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Literary Forum: The exilic doubleness of Marechera

One of the most intriguing aspects of Dambudzo Marechera’s literary exile is the repeated postponement of his return to the country of his birth that haunted his memory. Memories of his country constitute a source of emotional succour for the writer during his exile years.


When he finally returns, the country Marechera left (Rhodesia) has disappeared and replaced by another (Zimbabwe). Marechera would not have voluntarily returned to Zimbabwe had it not been for Channel Four who talked him into producing a TV documentary based on his life experiences that inspired his first book, The House of Hunger.


On his return he is received at the airport by no-one else but fellow writer and friend, Wilson Katiyo. He is disillusioned from the very beginning, questioning the black government’s legitimacy and its authoritarian stance on literature, especially when he discovers that his second book, Black Sunlight (1980), is banned for political incorrectness.

He says, “I just arrived for God’s sake and the first news I receive is that my book Black Sunlight is banned for being obscene.” He is livid and decides he needs to return back to England, but is disallowed by the officials for failing to have the adequate travel documentation.

After his exile, Marechera had avoided the trap of excessive sentimentality and euphoria towards his homeland that Julius Nyerere once described as “the jewel of Africa.” He remained highly sceptical of the whole independence project. He saw it as a neo-colonial construct which was intentionally misused for political ends and fronted by privileged blacks conniving with the white establishment.

On the same drive from the airport he tells Katiyo that the “Zimbabwe I have seen so far is not the Zimbabwe I wanted to get back to.” The panoramic drive from the Harare International Airport to the city centre is enough for Marechera to notice that things have not completely changed even though the political set-up has supposedly changed. The film shots show people hawking wares on the roadside for their dignity and survival, and the old buildings in a new Zimbabwe shock Marechera and he gives this monologue while looking out of the moving car, a yellow Datsun Pulsar:

“It’s all strange to me. I am sorry; I am looking at all this as a bloody tourist. I can feel it inside myself I am looking at it as a bloody tourist not as part of my people. No, I can’t, stay here. I can see it myself. I don’t belong here anymore.”

In some ways, a writer like Marechera carries his own exile with him — in fact, his isolation and oppositionality define him. There is seldom a comfortable niche for writers who are prepared to express their views in an uncompromising manner and who are ready to court opprobrium in defence of causes or beliefs they strongly feel to be right. The personal price they may have to pay can be a metaphorical death sentence leading to social annihilation.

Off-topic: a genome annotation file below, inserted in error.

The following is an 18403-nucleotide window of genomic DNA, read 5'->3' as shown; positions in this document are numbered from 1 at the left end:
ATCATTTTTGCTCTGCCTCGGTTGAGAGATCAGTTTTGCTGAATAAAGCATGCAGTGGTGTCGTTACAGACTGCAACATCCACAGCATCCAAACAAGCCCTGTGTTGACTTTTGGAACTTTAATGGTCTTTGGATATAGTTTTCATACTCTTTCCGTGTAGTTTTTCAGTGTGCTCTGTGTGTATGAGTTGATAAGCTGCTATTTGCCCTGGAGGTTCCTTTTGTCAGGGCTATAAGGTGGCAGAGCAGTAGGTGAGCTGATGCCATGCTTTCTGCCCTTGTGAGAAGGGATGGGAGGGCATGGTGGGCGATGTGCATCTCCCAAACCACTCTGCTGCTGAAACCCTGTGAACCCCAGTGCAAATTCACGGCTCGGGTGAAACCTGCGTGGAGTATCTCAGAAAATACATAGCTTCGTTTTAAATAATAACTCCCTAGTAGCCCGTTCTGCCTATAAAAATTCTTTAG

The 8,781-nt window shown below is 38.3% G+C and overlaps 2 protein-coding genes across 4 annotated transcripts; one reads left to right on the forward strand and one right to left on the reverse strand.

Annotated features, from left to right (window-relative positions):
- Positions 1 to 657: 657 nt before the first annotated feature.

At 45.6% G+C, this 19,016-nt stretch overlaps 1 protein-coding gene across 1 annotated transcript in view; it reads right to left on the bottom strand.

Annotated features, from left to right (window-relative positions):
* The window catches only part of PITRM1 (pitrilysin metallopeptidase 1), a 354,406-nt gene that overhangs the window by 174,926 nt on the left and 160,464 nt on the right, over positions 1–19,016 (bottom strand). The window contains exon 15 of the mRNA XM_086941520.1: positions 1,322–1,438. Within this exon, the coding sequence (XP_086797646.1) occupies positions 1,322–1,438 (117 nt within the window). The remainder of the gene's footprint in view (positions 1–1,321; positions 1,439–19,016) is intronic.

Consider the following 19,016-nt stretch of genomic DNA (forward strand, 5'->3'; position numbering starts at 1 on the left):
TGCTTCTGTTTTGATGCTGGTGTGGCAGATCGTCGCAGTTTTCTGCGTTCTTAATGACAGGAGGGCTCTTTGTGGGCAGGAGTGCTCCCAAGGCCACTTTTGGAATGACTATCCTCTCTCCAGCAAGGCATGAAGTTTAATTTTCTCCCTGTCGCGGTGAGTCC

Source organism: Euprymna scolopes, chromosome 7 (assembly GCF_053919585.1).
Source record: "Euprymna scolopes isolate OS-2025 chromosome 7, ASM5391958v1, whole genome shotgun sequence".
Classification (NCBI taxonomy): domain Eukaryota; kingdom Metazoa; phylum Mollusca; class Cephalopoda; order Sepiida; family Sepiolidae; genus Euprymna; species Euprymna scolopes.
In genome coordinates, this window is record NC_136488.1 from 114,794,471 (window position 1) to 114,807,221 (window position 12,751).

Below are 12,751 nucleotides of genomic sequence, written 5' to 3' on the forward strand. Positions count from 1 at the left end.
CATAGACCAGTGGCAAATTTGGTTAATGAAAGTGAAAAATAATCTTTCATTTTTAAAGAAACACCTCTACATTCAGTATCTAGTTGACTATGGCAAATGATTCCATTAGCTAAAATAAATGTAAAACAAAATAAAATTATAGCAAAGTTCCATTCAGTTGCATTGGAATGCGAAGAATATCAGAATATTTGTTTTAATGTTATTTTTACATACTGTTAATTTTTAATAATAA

Marechera’s concept of exile evolves from its emergence in the sense of estrangement and alienation that mark the characters in The House of Hunger (1978), through its development as a psychological state in The Black Insider (1992), to his ostracisation as a “mad-writer” in Mindblast (1984) illustrating TS Eliot’s observation in The Four Quartets that “humankind cannot bear very much reality” when confronted with it.

It is precisely the exilic doubleness of Marechera’s situation or placement that accounts for the generative and allegorical texture of his The Black Insider, published posthumously. For Marechera, exile enables him to confront the ghosts of colonialism head on. The colonial malaise is specific to him but also globally widespread and that international aspect is what interests him the most.
It is clear that the imaginative experience necessitated by the distance of exile becomes a boundary crossing of sorts, a projection from familiar space into narrative space where consciousness is displayed as verbal territory. To cross over into fiction is not necessarily to get somewhere with a place name attached to it, but to turn consciousness inside out, to make that which is perceived that which imitated.

Marechera’s exile writing can also be read as a mental biography mapping out feelings and intimations of people and places. But his consciousness is without boundaries and fixed position; bereft of or in a continual struggle with language. It is fractured — indeed, plagued — by discontinuities.

The writings and memories of Marechera are characterised by an absence of fixed spatial positioning; by fluidity of motion and soul; by mutilation of and transcendence of language; by the carnality of the spectacle; by obsessively violent tones. Marechera was not simply reproducing his inner agony, rather he was giving a bastardised version of it. The poetry of the imagination was for him a means of treating that mangled, passionate inner life.


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